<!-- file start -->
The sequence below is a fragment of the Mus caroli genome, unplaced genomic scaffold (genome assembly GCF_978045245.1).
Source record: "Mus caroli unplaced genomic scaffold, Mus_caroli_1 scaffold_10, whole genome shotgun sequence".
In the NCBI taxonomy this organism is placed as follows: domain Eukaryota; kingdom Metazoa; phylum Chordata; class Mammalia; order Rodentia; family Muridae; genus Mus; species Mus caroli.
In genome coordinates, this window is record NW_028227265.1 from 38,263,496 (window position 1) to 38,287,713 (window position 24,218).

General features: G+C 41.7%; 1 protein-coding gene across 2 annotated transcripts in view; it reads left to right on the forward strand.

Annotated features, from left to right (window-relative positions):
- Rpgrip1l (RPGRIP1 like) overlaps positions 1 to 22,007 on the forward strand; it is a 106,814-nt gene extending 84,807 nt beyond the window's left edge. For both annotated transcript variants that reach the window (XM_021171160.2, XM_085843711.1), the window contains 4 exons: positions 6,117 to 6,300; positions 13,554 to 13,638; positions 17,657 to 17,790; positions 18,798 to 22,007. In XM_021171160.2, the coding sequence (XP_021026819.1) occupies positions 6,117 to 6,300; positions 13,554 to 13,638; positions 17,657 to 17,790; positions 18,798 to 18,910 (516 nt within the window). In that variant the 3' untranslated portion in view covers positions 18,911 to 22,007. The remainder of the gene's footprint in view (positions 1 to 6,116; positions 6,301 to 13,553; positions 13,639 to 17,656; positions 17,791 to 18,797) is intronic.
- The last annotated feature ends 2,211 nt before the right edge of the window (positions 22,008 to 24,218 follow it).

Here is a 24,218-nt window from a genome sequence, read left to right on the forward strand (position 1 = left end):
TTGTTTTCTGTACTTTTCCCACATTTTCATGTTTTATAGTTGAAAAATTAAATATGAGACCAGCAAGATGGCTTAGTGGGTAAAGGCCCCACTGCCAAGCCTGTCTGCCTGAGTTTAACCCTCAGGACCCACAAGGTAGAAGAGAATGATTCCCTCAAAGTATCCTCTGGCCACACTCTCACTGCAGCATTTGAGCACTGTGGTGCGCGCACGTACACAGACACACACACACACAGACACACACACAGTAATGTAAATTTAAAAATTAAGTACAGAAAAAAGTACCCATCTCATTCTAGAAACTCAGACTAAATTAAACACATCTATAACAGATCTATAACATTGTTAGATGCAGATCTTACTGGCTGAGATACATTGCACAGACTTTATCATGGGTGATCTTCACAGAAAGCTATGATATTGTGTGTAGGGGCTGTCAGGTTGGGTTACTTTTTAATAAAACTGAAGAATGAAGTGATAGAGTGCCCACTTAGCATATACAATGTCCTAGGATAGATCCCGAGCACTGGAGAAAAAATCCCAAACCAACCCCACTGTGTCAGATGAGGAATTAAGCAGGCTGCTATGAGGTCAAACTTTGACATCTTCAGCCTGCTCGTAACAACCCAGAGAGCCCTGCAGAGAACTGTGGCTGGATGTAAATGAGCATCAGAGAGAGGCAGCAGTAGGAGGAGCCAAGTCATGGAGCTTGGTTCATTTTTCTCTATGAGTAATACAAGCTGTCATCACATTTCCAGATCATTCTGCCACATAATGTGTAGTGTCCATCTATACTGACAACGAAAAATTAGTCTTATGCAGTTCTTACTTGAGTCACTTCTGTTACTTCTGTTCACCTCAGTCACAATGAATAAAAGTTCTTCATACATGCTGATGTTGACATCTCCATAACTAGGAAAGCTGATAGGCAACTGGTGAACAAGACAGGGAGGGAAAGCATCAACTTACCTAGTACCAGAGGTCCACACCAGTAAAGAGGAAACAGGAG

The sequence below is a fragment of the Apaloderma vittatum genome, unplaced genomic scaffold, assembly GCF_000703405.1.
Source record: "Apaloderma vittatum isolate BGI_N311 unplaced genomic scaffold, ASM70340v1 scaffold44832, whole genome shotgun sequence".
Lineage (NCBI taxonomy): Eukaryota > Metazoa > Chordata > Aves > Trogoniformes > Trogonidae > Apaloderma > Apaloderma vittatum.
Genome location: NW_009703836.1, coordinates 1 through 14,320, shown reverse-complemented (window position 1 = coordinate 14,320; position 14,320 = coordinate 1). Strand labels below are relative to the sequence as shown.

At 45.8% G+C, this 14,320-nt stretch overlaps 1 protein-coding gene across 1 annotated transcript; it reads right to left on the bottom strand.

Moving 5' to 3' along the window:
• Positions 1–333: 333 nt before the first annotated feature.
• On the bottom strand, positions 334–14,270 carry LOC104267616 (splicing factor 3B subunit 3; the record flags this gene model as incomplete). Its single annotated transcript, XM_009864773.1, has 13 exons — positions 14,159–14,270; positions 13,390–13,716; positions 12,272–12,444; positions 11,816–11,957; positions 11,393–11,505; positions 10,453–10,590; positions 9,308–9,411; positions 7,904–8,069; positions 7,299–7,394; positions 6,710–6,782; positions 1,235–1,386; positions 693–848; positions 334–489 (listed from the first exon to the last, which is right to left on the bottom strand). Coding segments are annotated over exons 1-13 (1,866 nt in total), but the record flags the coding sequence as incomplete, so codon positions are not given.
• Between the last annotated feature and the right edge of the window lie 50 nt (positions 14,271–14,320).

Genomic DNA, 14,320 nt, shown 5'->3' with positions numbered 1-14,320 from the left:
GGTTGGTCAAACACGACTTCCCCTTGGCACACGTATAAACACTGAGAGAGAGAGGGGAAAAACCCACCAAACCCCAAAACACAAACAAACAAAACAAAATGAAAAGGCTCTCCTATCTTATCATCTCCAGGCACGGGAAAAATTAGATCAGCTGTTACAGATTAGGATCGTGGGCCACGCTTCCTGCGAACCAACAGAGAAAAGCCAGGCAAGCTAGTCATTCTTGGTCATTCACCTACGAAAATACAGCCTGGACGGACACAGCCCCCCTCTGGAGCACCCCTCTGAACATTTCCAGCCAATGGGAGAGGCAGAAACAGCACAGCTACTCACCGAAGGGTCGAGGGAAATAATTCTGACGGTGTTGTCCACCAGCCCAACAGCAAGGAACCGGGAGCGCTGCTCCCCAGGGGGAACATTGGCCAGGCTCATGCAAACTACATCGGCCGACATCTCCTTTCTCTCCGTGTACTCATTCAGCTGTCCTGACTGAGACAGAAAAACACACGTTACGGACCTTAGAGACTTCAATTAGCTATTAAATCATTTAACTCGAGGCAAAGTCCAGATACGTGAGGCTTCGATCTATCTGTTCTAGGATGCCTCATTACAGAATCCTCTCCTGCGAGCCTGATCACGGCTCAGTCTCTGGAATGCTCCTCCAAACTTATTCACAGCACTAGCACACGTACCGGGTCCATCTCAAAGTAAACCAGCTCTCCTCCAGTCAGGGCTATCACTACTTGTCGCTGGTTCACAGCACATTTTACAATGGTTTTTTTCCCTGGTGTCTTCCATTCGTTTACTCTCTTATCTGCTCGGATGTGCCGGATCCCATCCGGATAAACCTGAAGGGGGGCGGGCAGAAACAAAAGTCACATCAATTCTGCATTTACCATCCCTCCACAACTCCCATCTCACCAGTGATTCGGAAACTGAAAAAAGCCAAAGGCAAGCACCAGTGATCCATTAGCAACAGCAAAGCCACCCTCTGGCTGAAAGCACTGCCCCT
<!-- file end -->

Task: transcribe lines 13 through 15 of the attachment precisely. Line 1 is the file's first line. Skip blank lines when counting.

Lineage (NCBI taxonomy): Eukaryota > Metazoa > Chordata > Aves > Trogoniformes > Trogonidae > Apaloderma > Apaloderma vittatum.
Genome location: NW_009703836.1, coordinates 1 through 14,320, shown reverse-complemented (window position 1 = coordinate 14,320; position 14,320 = coordinate 1). Strand labels below are relative to the sequence as shown.

At 45.8% G+C, this 14,320-nt stretch overlaps 1 protein-coding gene across 1 annotated transcript; it reads right to left on the bottom strand.